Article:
Amrita University observes ‘World Car Free Day’

World Car Free Day was observed by Amrita Sanjeevani, the seva organization at Amrita University, Amritapuri Campus. The objective was to promote the use of public transportation and emission–free vehicles in an effort to address the crisis of environmental pollution.

The entire Amritapuri Campus (over 800 students and 200 faculty members) showed their support by participating in a Cycle Rally and a 10km Fun Run from Karunagapally to Amritapuri. R. Kannan of the National Football Team and Sri. Akhin GS of the National Volleyball team inaugurated the campaign.

The event had the full support and co-operation of the public and showed that our society cares for its future. Participants left knowing that their efforts had inspired others.

Plant for the Future: Permaculture seminar for adults and children

Amma encourages us that we should re-learn to grow our own vegetables.  Teaching this knowledge to our children certainly has a great influence on our future. Amma Center, Switzerland held a seminar this summer to do just that.  This seminar followed permaculture principles taught by Anselm Ibing and Nirmala Iser. An enthusiastic crowd of interested adults and inspired children learned in theory and practice, what is meant by Permaculture and how it can become a part of our lives. With ideal weather, the adults and children learned how to create a flower bed, how to plant the flower seeds; how to make compost and worm compost; how to build shelters for bats, how to build wind turbines for the expulsion of rodents in the garden and how the rain water on the property can used better.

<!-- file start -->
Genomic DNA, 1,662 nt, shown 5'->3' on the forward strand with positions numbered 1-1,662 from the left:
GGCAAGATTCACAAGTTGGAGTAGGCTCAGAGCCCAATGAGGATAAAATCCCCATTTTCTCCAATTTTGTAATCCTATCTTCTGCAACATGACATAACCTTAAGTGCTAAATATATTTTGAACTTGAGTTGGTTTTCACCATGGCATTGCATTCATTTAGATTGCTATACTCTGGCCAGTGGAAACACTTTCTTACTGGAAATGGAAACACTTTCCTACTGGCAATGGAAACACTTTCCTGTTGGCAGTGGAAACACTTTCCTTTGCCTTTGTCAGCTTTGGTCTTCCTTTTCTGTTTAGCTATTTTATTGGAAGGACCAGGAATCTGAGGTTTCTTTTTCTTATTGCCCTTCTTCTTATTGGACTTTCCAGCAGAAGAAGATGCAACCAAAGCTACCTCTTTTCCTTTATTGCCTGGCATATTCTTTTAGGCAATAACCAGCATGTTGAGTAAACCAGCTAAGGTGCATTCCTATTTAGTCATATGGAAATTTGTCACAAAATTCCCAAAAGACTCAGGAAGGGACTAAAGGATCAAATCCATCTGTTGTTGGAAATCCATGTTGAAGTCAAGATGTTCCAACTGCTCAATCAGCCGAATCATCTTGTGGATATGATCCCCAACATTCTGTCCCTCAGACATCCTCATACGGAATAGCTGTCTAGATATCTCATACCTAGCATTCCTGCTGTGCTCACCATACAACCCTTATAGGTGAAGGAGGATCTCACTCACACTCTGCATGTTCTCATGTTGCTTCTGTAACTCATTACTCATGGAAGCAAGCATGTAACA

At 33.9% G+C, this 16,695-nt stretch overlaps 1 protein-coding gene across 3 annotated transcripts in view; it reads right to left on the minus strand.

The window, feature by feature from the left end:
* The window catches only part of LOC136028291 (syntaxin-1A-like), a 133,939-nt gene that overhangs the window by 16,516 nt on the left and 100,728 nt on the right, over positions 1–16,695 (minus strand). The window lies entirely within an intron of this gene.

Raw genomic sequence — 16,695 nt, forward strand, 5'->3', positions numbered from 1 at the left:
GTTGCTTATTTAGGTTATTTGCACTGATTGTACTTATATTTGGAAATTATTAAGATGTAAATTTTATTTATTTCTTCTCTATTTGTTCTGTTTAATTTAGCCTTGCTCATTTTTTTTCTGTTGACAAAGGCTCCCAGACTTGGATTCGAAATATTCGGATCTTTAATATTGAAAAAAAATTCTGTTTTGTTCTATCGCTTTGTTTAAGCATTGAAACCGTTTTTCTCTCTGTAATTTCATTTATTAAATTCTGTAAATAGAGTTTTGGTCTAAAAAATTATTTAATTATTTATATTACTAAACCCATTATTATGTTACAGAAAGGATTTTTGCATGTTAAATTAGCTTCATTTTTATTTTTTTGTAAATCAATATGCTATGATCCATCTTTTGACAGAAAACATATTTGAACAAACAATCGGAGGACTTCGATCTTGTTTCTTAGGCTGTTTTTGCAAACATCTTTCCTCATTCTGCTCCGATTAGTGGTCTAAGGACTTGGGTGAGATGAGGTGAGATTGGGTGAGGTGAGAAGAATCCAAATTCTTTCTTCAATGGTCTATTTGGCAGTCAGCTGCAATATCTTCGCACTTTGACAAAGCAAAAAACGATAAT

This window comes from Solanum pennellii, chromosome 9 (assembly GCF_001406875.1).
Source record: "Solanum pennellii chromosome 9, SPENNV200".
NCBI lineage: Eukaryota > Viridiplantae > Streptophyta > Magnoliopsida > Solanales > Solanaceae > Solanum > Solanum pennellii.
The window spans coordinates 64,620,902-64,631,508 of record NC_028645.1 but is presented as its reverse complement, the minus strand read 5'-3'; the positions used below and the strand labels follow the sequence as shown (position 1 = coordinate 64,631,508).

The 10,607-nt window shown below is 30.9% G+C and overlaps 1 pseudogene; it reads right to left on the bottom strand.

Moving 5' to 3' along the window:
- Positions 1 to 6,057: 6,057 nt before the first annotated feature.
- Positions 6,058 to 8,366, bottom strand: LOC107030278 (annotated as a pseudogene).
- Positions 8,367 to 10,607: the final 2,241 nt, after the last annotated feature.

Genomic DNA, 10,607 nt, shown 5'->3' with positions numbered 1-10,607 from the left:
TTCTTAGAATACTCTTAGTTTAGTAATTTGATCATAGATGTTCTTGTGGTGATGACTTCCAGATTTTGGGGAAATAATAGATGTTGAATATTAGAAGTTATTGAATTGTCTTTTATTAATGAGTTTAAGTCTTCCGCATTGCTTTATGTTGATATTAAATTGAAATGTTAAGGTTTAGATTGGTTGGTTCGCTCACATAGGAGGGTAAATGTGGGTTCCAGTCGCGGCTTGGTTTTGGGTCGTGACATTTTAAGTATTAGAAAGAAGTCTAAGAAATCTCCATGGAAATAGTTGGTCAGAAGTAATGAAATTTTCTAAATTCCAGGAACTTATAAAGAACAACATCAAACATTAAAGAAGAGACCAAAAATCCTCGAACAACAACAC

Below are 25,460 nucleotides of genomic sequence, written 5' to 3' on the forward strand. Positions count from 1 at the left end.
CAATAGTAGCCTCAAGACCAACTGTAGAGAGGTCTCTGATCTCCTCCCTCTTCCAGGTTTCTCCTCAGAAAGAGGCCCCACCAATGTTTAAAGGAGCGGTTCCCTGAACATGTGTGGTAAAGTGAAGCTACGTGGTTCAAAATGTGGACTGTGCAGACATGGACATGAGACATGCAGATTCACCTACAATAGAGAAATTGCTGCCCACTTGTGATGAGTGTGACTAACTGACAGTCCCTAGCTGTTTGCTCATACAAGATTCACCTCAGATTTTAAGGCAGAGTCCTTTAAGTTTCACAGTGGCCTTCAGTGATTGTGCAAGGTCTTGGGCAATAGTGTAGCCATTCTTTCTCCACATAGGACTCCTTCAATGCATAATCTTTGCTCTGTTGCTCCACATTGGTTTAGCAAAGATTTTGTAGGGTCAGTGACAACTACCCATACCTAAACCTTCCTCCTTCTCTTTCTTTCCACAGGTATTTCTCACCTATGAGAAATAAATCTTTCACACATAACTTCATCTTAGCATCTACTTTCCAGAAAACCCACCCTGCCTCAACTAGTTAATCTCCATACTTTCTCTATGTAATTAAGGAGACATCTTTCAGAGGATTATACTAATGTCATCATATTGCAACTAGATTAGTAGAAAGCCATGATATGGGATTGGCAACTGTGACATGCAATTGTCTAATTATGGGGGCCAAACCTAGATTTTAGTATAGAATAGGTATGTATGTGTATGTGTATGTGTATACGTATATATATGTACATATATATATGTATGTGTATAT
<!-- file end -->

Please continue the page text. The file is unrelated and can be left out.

All participants were able to go home satisfied and inspired. And the Amma Center now has a new compost, worm compost, bat houses and many windmills in the garden.



Waste Management at Amritavarsham60

28 Sep 2013, Amritapuri – Amritavarsham60 Celebrations

Volunteers from around the world came together at Amritavarsham60 to help manage the waste from the huge crowds that descended on Amritapuri. Helpers from as far away as the USA, Italy, Finland and France toiled with Amrita University students and locals to sort rubbish and compost food leftovers from the hundreds of thousands of visitors to the program.

Mahita Goris heading the Amritapuri Waste Management said it was a big team effort.

Volunteers carrying the trash cans

“Workers from many countries volunteered to help,” she said. “One hundred people were working every day at the waste management center at the Ashram in shifts ranging from two hours to eight hours, from 7am to 7pm. We also had 250 students from Amrita University on the ground at the site.”

Four vehicles worked full-time transporting the waste. General waste for recycling was transported back to the Ashram for sorting, however, thirty male volunteers from Kozhikode helped to pick up food waste, which was then deposited at the new Eco Village located near Amrita University.